A model for journalistic copypasta

A model for journalistic copypasta

Aug 2022

Here’s a thing that happens sometimes:

  1. Somebody thinks that A causes B.
  2. They gather data and find that A and B are correlated.
  3. They write a paper. In it, they’re careful to only say that A is “associated” with B, and that the data is imperfect, and that they only controlled for certain confounders, and further research is needed, etc.
  4. When the paper is published, the journal puts out a press release. It omits most of those caveats and has a quote from the researcher (now unencumbered by peer review) saying, “B is bad! So this shows the dangers of A!”
  5. The press release goes to a fancy media outlet where an underpaid and harried writer has no time or training to agonize over technicalities. They reassemble the press release into a simulacrum of journalism.
  6. The piece goes to a copy editor who chooses a headline of PEER REVIEWED RESEARCH SHOWS THAT A CAUSES B.
  7. The piece is published. Thousands of people read it. Eventually, the fact that A causes B appears on Wikipedia, using the piece as a citation.
  8. The researcher’s colleagues roll their eyes, but don’t want to make enemies in their tiny gossipy community. Independent writers complain, but they have small audiences, and aren’t considered a reliable source on Wikipedia.

Erik Hoel recently bemoaned that high prestige outlets like The Guardian somehow get away with this kind of “copypasta”, as well as dark patterns like deliberately making it hard to find the original scientific paper. He also suggested that if independent authors tried any of this nonsense, they’d be crucified, so maybe everyone should follow more independent authors.

I mostly agree, but I’m pessimistic. We should think more about why this happens. Because, unfortunately, I’d bet against any huge changes coming soon.

Why? Trust. Despite their mediocrity, people trust places like The Guardian, and—I claim—this is not a mistake. The world is full of outright lies, it’s hard to know who you can trust. The Guardian provides a consistent bare-minimum level of quality across a wide range of topics, which is not easy. So I suspect the market is reasonably efficient: The fancy places provide real value, even when serving up journalistic mush, and readers are making reasonable decisions when they pay attention to them.

Unless the distribution of writing changes somehow to upset that dynamic, I suspect the copypasta will continue.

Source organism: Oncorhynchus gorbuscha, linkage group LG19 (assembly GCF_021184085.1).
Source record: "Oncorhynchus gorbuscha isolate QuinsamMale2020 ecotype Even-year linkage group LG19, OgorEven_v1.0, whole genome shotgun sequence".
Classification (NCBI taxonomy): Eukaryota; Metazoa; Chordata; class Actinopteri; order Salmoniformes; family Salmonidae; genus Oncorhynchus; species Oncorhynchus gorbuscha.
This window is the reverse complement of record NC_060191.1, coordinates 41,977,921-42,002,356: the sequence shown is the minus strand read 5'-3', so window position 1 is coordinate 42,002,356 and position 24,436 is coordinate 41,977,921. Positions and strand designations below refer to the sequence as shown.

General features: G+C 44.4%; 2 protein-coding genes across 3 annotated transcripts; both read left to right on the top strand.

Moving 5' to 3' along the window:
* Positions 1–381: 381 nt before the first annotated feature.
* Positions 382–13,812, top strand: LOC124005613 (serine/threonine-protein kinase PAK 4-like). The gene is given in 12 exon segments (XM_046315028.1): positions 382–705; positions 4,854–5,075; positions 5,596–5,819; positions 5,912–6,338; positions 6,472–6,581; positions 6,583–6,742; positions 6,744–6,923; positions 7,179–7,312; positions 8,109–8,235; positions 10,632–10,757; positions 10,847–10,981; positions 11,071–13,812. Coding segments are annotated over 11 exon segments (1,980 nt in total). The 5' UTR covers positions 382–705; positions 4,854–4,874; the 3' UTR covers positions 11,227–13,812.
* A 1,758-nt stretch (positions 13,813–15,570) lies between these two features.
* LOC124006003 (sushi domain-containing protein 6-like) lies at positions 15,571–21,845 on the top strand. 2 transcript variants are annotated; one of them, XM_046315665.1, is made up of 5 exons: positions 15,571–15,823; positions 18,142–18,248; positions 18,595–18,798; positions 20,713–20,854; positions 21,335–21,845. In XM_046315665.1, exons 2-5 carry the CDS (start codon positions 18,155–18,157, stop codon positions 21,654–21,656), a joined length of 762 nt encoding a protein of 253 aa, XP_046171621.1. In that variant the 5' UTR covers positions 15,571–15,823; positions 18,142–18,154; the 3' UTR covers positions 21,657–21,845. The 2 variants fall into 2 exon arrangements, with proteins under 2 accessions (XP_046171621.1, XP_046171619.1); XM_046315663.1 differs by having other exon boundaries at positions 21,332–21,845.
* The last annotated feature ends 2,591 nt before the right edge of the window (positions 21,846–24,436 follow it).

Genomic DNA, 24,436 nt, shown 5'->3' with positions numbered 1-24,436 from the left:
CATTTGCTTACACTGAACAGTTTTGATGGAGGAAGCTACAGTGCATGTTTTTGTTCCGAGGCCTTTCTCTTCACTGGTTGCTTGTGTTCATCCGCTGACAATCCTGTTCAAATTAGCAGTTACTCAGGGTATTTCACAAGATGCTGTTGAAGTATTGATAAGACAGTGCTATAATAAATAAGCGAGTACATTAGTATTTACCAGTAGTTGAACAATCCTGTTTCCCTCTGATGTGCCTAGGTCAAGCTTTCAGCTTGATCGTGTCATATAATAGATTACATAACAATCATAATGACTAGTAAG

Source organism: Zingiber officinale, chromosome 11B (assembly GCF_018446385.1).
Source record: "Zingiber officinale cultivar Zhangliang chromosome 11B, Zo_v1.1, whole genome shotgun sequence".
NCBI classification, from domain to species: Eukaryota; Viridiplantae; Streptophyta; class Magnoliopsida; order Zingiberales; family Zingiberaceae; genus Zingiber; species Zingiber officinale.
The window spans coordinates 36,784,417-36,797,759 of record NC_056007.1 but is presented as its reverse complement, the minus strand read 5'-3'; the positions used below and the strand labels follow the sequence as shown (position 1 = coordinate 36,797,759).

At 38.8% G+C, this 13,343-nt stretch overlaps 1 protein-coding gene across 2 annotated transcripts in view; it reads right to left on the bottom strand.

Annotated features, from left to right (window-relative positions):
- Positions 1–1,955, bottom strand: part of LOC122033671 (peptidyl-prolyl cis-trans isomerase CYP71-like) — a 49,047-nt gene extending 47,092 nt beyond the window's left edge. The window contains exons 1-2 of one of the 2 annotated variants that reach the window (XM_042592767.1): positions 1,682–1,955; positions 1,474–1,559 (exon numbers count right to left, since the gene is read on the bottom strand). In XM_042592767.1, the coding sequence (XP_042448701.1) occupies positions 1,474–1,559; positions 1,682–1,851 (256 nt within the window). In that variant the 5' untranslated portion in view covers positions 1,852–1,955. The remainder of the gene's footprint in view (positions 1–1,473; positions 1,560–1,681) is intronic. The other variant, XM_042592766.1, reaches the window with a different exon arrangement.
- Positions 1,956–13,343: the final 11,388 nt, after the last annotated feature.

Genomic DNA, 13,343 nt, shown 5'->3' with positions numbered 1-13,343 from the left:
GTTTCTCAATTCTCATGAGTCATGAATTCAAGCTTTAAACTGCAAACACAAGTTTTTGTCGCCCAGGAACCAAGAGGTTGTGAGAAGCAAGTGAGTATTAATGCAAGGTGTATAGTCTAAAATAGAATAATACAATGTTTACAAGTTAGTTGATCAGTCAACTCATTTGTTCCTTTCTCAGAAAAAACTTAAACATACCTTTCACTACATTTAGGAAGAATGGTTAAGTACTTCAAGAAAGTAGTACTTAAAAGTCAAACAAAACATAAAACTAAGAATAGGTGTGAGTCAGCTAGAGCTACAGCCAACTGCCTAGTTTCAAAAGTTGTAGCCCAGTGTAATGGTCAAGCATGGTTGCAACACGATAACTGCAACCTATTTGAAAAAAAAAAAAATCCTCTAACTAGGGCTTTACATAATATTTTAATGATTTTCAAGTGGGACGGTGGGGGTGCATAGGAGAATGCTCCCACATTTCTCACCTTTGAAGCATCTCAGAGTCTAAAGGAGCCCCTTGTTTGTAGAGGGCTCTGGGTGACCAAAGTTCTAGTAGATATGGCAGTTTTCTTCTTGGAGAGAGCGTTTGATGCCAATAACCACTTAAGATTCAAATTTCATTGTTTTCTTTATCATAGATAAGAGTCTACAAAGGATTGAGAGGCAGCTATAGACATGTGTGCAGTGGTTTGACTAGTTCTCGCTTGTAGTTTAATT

I’d even go a little further: for complicated subjects, prestigious places are rarely the best sources. To pick an example close to my heart, take air purifiers. There are lots on the market, but to know if they truly work, we need to test them.

The most well-known name in the air purifier game is the Wirecutter. Here is their testing regime:

  • Generate some smoke in a room.
  • Measure particles.
  • Run a purifier for 30 minutes.
  • Measure particles again.

Now, this isn’t terrible, but it’s not very good. You’re only taking two measurements, so if there’s noise in either, the final ratio will be off. This leads to them doing things like publishing two different tests of the same air purifier that imply clean air delivery rates that vary by a factor of 2.4.

Meanwhile, Internet People like Smart Air or Jeff Kaufman do tests that show the entire trace of particles over time. Here’s one from me:

box fan test

This averages many measurements and so is much more reliable.

Now, there’s no special brilliance needed to come up with this kind of test. Frankly, it’s pretty obvious and I’m sure the Wirecutter is aware they could do it. They just don’t.


But why? Why are high-prestige places often so mediocre?

In one sense, it’s explained the same way as everything else: 💵 💵 💵

This seems obvious, right? They don’t link to journal articles because if they did you might leave their site and they couldn’t stick as many ads in front of your eyeballs. They use quotes from press releases in a way that looks like they spoke to the person because that allows them to churn out pieces more quickly. They don’t do more reliable tests of air purifiers because that would take more effort, and they don’t think anyone cares.